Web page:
From the June 2001 Idaho Observer:

“We are not like that here”

by Don Harkins

I first met J.J. Johnson, editor of the daily electronic news source The Sierra Times ( ) when he represented the Ohio State Militia on a panel before the Senate Committee on Domestic Terrorism in the summer of 1995. J.J., along with John Trochman, Bob Fletcher and Norm Olson, defended the honor of the good people of this nation before a congressional committee. This committee had hoped poison public opinion against the “militia movement” by painting its members as domestic terrorists in post-OK City bombing in America.

At the time I was the new editor of The Oregon Observer. “Who are the Real Terrorists” was the front page headline for the August, 1995 edition of The OO. It was clear to me by the testimony of that panel and the responses by committee members such as Charles “grab all the guns” Schumer (D-NY) and Arlen “magic bullet theory” Specter (R-PA) who the real terrorists are and it is not the members of the militia movement or its leaders.

As of this writing six years later, I do not believe I have since been more proud to be an American. From all their mouths flowed the evidence of our concerns and, with the help of our God, their words were powerful and flawlessly delivered to the international C-SPAN audience. Congress has not convened a panel of patriots since this historic event.

Though J.J. and I had spoken to each other on the phone several times over the years, we had never actually met until he came to north Idaho in response to the horribly discompassionate manner in which JoAnn McGuckin and her children had been treated by Bonner county (see pages 11-15). J.J., a black man, came to north Idaho to get a story. He made up his mind to accomplish what all others had failed to accomplish: He was going to get in to see JoAnn McGuckin. He did not get to see or speak to her. Instead he came away with an even bigger story. Had he been allowed to visit with her, J.J. would have gotten the story of immediate importance for which he expended his limited resources to get. Instead, he got a story of tremendous, long-term importance to all the good people of God's Country here in north Idaho: J.J. found out in his heart that, “we are not like that around here.”

To read the full text of what J.J. wrote about his 24 hours in north Idaho, please visit his website at For now be satisfied with a few choice passages of his 4,100-word report.

“As a person who's traveled to 45 of the 50 states, I've learned when to be careful when, for some reason, the hairs on the back of my neck stands up. But that didn't happen here. The words “Welcome to Idaho” were spoken to me over and over again, even unsolicited by people in places I didn't even know. I could tell - it was genuine. I can say that at times I didn't get such a warm welcome returning home for a Thanksgiving dinner.”

The story J.J. came away with was that everyone that he met in God's Country (Idaho) has been waiting seemingly forever for someone besides us to tell the world -- our reputation of being the home of racist hatred and discontent is a mischaracterization. J.J. learned that the first thing out of our north Idaho hearts when they see a black man is to say, “Welcome to Idaho.” The second thing out of their hearts is to say, “We really aren't like that here.”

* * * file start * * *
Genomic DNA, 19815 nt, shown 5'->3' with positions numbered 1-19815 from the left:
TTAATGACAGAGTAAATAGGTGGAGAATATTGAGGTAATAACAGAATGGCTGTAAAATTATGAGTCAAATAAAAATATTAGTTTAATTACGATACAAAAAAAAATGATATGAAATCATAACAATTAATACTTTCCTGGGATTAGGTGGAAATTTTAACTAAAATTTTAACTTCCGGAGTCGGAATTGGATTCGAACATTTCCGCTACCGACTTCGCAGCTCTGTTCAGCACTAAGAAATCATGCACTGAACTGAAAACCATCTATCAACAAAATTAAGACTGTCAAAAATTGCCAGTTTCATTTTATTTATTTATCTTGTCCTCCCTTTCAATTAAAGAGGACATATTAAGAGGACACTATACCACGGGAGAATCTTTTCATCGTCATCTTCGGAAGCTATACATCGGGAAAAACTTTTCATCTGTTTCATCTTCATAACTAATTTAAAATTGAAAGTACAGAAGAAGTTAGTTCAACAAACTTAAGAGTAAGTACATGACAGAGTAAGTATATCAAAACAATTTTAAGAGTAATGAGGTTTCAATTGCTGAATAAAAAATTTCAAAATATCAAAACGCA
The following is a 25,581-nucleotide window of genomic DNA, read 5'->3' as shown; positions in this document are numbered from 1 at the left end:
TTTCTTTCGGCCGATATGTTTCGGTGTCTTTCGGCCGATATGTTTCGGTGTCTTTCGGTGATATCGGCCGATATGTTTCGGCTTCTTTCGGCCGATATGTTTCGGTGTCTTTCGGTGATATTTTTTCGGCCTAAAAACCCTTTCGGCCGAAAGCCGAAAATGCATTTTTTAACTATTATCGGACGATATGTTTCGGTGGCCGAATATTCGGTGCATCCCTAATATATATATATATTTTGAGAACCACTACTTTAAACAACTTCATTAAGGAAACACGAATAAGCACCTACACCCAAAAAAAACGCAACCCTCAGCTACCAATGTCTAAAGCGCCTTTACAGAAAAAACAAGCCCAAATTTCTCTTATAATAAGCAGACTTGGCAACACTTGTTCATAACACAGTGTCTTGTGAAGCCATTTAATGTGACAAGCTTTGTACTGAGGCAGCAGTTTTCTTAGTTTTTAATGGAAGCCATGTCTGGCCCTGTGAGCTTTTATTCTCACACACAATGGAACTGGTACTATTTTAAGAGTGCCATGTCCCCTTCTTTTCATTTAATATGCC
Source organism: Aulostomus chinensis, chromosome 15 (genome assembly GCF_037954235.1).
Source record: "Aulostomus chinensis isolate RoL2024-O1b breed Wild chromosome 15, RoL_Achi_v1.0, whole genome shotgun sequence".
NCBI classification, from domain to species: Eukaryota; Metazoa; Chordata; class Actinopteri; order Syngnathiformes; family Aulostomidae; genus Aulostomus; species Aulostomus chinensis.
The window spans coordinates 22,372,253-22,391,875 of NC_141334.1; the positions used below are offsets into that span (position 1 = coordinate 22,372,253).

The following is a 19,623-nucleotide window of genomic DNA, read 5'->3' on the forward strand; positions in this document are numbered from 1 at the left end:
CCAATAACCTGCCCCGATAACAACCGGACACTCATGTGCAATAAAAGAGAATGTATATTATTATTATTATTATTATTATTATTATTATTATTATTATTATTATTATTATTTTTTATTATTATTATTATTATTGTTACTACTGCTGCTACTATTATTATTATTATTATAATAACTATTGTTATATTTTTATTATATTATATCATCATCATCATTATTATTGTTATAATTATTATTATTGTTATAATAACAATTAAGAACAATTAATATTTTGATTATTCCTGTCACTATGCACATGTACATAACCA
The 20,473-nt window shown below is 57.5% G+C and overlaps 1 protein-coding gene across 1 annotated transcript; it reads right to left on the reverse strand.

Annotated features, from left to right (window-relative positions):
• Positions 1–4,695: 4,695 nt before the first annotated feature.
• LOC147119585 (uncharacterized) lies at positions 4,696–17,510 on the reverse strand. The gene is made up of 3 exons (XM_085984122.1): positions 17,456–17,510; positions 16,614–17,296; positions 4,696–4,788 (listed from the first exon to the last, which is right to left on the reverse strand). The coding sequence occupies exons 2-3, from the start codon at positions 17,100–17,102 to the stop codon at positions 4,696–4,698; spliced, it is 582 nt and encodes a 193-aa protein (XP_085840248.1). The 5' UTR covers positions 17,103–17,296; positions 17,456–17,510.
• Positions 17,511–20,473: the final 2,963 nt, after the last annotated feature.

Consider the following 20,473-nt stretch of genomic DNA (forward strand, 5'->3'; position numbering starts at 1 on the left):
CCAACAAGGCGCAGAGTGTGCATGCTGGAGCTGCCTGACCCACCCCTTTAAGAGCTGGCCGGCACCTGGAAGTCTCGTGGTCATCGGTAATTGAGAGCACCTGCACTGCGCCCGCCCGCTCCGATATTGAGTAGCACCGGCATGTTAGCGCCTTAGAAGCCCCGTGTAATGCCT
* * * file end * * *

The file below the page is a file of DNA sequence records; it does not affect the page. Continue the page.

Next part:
J.J. observed that it has become second nature among Idahoans to defend ourselves against the image that pops up in the minds of people who don't live here. He saw that all of us -- the employees of Bonner county, the people in the Starbucks coffee shop in Sandpoint and the people who arrived to protest the county's treatment of McGuckin -- all of us feel the same way: “We really aren't like that here.”

“You can't blame Randy Weaver. You can't blame Edgar Steele. You can't blame Sheriff Jarvis. And you can't blame JoAnn McGuckin. The blame should be laid squarely on those who are hell bent on holding the political identity of Idaho “hostage” for their own political gain. In some sense, the Siege at Ruby Ridge has never ended here. The Aryan Nation's Camp is gone, but its ghost is larger than Richard Butler ever was. When an incident happens, the only folks who come to their defense are called “anti-government” and “extremists” for their efforts. You see, most folks don't want to be called “anti-government.” In God's Country. they just want Justice, the Constitution, and to be left alone. For some reason, to the rest of the world, it justifies the unwarranted public relations attacks against the good people of Idaho. And it's time for this to stop,” J.J. wrote.

When I saw J.J. up against the U.S. Congress defending the honor of the concerned citizens of this embattled nation in the summer of 1995 I sensed he was a good man. Now that I get to call him my friend I can see that he is also wise, insightful and absolutely committed to doing his part to bring the people of this nation together so that we can win the battle against those who choose to exploit and oppress the American people.

J.J.: thank you for setting the world straight on what's really “wrong” in north Idaho.

For those of you who are interested, J.J. concluded his report with the beginnings of a plan to rid Idaho of its so richly undeserved reputation. Find it at:

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